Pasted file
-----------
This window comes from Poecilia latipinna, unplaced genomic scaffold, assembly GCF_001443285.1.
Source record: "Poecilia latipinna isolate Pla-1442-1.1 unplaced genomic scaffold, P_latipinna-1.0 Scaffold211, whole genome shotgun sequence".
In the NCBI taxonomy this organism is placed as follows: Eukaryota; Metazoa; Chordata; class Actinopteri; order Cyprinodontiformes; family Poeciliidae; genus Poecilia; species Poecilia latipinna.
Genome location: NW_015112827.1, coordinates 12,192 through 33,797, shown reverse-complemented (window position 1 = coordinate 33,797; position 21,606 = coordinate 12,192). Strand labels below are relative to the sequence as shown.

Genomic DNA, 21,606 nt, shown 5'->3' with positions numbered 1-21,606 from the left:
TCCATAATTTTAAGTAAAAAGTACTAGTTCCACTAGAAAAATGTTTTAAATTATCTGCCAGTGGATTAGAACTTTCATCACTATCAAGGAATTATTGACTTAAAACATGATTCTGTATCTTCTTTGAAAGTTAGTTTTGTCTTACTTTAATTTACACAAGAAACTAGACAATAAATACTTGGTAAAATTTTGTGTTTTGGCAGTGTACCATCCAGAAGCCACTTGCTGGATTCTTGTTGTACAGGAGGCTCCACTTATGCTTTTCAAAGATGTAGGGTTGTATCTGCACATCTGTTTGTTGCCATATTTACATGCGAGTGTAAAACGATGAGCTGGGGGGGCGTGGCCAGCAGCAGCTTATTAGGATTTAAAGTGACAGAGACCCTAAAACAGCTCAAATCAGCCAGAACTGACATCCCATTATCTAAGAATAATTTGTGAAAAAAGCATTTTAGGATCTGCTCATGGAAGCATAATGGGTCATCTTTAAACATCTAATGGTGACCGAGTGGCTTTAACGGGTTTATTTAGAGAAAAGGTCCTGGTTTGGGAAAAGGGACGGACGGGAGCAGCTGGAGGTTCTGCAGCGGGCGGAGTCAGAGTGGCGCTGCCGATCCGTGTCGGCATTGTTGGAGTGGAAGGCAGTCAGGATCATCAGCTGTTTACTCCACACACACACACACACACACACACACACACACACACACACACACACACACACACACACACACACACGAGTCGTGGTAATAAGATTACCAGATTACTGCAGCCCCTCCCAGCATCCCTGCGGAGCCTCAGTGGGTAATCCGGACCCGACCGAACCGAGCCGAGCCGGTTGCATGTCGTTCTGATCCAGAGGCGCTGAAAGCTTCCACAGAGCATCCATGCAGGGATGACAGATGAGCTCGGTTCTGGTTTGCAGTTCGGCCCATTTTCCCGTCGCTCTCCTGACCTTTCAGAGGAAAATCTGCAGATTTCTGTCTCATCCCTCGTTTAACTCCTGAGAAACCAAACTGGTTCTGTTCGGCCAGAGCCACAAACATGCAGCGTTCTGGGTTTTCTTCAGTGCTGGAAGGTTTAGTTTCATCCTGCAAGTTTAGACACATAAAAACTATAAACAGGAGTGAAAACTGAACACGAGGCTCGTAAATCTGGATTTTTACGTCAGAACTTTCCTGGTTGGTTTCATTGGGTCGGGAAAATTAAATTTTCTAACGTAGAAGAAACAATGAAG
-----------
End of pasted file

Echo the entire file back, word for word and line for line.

This window comes from Poecilia latipinna, unplaced genomic scaffold, assembly GCF_001443285.1.
Source record: "Poecilia latipinna isolate Pla-1442-1.1 unplaced genomic scaffold, P_latipinna-1.0 Scaffold211, whole genome shotgun sequence".
In the NCBI taxonomy this organism is placed as follows: Eukaryota; Metazoa; Chordata; class Actinopteri; order Cyprinodontiformes; family Poeciliidae; genus Poecilia; species Poecilia latipinna.
Genome location: NW_015112827.1, coordinates 12,192 through 33,797, shown reverse-complemented (window position 1 = coordinate 33,797; position 21,606 = coordinate 12,192). Strand labels below are relative to the sequence as shown.

Genomic DNA, 21,606 nt, shown 5'->3' with positions numbered 1-21,606 from the left:
TCCATAATTTTAAGTAAAAAGTACTAGTTCCACTAGAAAAATGTTTTAAATTATCTGCCAGTGGATTAGAACTTTCATCACTATCAAGGAATTATTGACTTAAAACATGATTCTGTATCTTCTTTGAAAGTTAGTTTTGTCTTACTTTAATTTACACAAGAAACTAGACAATAAATACTTGGTAAAATTTTGTGTTTTGGCAGTGTACCATCCAGAAGCCACTTGCTGGATTCTTGTTGTACAGGAGGCTCCACTTATGCTTTTCAAAGATGTAGGGTTGTATCTGCACATCTGTTTGTTGCCATATTTACATGCGAGTGTAAAACGATGAGCTGGGGGGGCGTGGCCAGCAGCAGCTTATTAGGATTTAAAGTGACAGAGACCCTAAAACAGCTCAAATCAGCCAGAACTGACATCCCATTATCTAAGAATAATTTGTGAAAAAAGCATTTTAGGATCTGCTCATGGAAGCATAATGGGTCATCTTTAAACATCTAATGGTGACCGAGTGGCTTTAACGGGTTTATTTAGAGAAAAGGTCCTGGTTTGGGAAAAGGGACGGACGGGAGCAGCTGGAGGTTCTGCAGCGGGCGGAGTCAGAGTGGCGCTGCCGATCCGTGTCGGCATTGTTGGAGTGGAAGGCAGTCAGGATCATCAGCTGTTTACTCCACACACACACACACACACACACACACACACACACACACACACACACACACACACACACACACACACGAGTCGTGGTAATAAGATTACCAGATTACTGCAGCCCCTCCCAGCATCCCTGCGGAGCCTCAGTGGGTAATCCGGACCCGACCGAACCGAGCCGAGCCGGTTGCATGTCGTTCTGATCCAGAGGCGCTGAAAGCTTCCACAGAGCATCCATGCAGGGATGACAGATGAGCTCGGTTCTGGTTTGCAGTTCGGCCCATTTTCCCGTCGCTCTCCTGACCTTTCAGAGGAAAATCTGCAGATTTCTGTCTCATCCCTCGTTTAACTCCTGAGAAACCAAACTGGTTCTGTTCGGCCAGAGCCACAAACATGCAGCGTTCTGGGTTTTCTTCAGTGCTGGAAGGTTTAGTTTCATCCTGCAAGTTTAGACACATAAAAACTATAAACAGGAGTGAAAACTGAACACGAGGCTCGTAAATCTGGATTTTTACGTCAGAACTTTCCTGGTTGGTTTCATTGGGTCGGGAAAATTAAATTTTCTAACGTAGAAGAAACAATGAAG